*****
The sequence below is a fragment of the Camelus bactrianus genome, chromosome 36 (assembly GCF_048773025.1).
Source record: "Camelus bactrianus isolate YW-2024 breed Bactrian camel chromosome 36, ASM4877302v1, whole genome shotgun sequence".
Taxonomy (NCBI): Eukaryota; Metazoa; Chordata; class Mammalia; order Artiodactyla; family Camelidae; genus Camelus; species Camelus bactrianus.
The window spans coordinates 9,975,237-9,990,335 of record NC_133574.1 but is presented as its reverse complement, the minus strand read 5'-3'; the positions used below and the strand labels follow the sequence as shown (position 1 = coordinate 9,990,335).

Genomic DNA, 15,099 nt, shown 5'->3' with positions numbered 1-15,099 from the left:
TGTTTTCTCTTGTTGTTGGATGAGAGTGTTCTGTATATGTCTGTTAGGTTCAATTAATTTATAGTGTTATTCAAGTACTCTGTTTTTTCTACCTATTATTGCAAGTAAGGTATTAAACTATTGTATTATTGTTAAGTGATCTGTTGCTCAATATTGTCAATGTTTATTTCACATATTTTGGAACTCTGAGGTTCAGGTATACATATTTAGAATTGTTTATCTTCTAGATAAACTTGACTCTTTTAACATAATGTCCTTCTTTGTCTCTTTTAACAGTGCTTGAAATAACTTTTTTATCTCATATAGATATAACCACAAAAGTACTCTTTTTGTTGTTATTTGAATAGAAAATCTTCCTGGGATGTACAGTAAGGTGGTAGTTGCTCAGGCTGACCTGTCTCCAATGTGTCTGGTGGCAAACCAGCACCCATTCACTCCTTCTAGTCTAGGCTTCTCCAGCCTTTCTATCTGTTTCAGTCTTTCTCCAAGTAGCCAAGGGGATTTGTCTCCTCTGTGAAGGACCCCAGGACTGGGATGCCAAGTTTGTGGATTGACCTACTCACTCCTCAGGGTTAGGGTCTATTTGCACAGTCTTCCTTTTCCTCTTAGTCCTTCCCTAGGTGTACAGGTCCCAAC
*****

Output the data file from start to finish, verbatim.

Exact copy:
The sequence below is a fragment of the Camelus bactrianus genome, chromosome 36 (assembly GCF_048773025.1).
Source record: "Camelus bactrianus isolate YW-2024 breed Bactrian camel chromosome 36, ASM4877302v1, whole genome shotgun sequence".
Taxonomy (NCBI): Eukaryota; Metazoa; Chordata; class Mammalia; order Artiodactyla; family Camelidae; genus Camelus; species Camelus bactrianus.
The window spans coordinates 9,975,237-9,990,335 of record NC_133574.1 but is presented as its reverse complement, the minus strand read 5'-3'; the positions used below and the strand labels follow the sequence as shown (position 1 = coordinate 9,990,335).

Genomic DNA, 15,099 nt, shown 5'->3' with positions numbered 1-15,099 from the left:
TGTTTTCTCTTGTTGTTGGATGAGAGTGTTCTGTATATGTCTGTTAGGTTCAATTAATTTATAGTGTTATTCAAGTACTCTGTTTTTTCTACCTATTATTGCAAGTAAGGTATTAAACTATTGTATTATTGTTAAGTGATCTGTTGCTCAATATTGTCAATGTTTATTTCACATATTTTGGAACTCTGAGGTTCAGGTATACATATTTAGAATTGTTTATCTTCTAGATAAACTTGACTCTTTTAACATAATGTCCTTCTTTGTCTCTTTTAACAGTGCTTGAAATAACTTTTTTATCTCATATAGATATAACCACAAAAGTACTCTTTTTGTTGTTATTTGAATAGAAAATCTTCCTGGGATGTACAGTAAGGTGGTAGTTGCTCAGGCTGACCTGTCTCCAATGTGTCTGGTGGCAAACCAGCACCCATTCACTCCTTCTAGTCTAGGCTTCTCCAGCCTTTCTATCTGTTTCAGTCTTTCTCCAAGTAGCCAAGGGGATTTGTCTCCTCTGTGAAGGACCCCAGGACTGGGATGCCAAGTTTGTGGATTGACCTACTCACTCCTCAGGGTTAGGGTCTATTTGCACAGTCTTCCTTTTCCTCTTAGTCCTTCCCTAGGTGTACAGGTCCCAAC